This blog post is the first in a three-part series exploring the intersection between AI and antitrust. 

The first blog post in this series discusses the U.S. Department of Justice, Antitrust Division’s (Division) first criminal antitrust case involving the use of AI.  The second part, which will be published next week, summarizes the FTC’s and Division’s positions on AI collusion and unlawful agreements among competitors, and offers proactive measures that companies can take to avoid government inquiries and/or liability.

Part I:  Antitrust and Algorithms

The Division, which is the agency with authority to prosecute antitrust misconduct, brought its first case involving AI in United States v. Topkins, Case 3:15-cr000201-WHO (N.D. Cal. 2015).  In Topkins, defendant David Topkins sold posters through Amazon Marketplace,, Inc.’s Website for third-party sellers.  Topkins conspired with competitors to fix and maintain the price of certain posters.  Between September 2013 and January 2014, the companies not only engaged in direct discussions about the price of posters, they agreed to use an algorithm to coordinate their activity.  The algorithm used by the defendants collected data to identify the lowest price in the market.  The conspiring sellers set their selling price slightly below the market price, which inflated prices and impeded real competition in the market. 

In economic terms, the Topkins case is relatively small. The affected volume of commerce was a mere $175,000, and that limited the range penalties under the U.S. Sentencing Guidelines. In 2015, Topkins paid a fine of $20,000 and received no jail time. In 2016, Trod Limited, one of the companies participating in the conspiracy, paid a $50,000 fine and agreed to retain KPMG to serve as a compliance monitor.  In 2019, defendant Daniel William Aston, part owner of Trod when it was doing business as “Buy For Less,” was given a prison sentence of six months but received five months credit for time served in custody in Spain as he awaited extradition to the U.S.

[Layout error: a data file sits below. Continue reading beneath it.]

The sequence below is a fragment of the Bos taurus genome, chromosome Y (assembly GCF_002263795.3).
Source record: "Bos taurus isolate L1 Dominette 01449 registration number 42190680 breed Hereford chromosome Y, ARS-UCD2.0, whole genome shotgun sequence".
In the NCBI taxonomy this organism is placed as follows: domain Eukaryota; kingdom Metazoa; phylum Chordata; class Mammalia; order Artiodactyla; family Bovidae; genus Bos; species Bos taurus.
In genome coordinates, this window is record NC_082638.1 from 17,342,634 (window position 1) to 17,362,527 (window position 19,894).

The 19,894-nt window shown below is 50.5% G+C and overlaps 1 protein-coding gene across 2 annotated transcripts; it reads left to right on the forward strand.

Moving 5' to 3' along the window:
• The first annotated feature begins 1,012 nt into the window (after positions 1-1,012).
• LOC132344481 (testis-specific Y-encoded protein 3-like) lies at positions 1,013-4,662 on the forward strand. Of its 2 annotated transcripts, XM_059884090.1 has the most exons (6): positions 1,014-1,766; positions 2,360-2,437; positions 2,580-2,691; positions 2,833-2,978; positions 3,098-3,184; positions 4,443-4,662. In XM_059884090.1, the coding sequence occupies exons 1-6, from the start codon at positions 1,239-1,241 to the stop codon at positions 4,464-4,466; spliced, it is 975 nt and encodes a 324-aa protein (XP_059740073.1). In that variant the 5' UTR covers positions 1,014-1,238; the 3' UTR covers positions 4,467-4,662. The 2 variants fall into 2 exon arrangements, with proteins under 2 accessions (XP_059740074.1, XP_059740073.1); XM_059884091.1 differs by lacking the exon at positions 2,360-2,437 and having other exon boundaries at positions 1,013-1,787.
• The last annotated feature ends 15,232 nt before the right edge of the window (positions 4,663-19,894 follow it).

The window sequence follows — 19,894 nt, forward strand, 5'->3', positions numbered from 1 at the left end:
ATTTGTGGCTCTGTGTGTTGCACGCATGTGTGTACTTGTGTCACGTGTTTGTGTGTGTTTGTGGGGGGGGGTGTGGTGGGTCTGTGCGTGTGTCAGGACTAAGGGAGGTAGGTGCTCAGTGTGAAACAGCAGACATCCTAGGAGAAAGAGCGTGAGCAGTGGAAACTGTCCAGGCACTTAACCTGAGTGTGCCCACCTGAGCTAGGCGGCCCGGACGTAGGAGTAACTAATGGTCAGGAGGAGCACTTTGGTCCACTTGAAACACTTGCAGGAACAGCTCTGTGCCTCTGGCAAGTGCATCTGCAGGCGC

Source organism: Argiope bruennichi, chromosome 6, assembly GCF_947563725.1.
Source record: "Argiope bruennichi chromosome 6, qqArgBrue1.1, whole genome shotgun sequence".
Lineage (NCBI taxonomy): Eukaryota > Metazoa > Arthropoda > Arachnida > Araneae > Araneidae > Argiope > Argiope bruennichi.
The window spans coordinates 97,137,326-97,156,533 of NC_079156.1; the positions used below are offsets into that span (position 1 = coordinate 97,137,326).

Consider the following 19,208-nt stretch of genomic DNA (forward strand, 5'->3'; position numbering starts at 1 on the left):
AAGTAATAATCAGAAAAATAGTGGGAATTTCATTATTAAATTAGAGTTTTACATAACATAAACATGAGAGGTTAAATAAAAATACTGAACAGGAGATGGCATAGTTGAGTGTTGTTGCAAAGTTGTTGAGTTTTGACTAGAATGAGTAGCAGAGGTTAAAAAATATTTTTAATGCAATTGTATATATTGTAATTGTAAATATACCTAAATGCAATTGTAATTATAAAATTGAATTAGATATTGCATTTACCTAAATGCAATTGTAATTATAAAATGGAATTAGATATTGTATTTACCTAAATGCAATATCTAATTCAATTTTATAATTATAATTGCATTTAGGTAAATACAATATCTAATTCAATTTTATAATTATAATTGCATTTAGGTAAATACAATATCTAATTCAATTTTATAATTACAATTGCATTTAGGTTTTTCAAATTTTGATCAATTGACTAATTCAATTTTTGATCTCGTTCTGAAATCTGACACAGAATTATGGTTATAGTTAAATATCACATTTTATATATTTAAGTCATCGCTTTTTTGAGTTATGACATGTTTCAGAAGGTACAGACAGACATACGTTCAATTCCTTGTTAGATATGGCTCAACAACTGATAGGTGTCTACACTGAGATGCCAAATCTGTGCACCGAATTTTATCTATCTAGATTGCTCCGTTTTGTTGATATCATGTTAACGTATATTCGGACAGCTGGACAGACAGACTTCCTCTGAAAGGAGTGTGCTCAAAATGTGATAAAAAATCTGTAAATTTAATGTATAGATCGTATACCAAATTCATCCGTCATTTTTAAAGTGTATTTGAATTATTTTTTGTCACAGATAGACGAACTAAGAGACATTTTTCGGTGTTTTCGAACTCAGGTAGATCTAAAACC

Despite the relatively low penalties, Topkins case is considered a watershed case because it was the first time that the Division prosecuted defendants where AI was a tool to further antitrust misconduct. In the years that have passed since Topkins, the Division and the FTC have closely scrutinized the intersection between AI and Antitrust as we will see in next week’s Part II.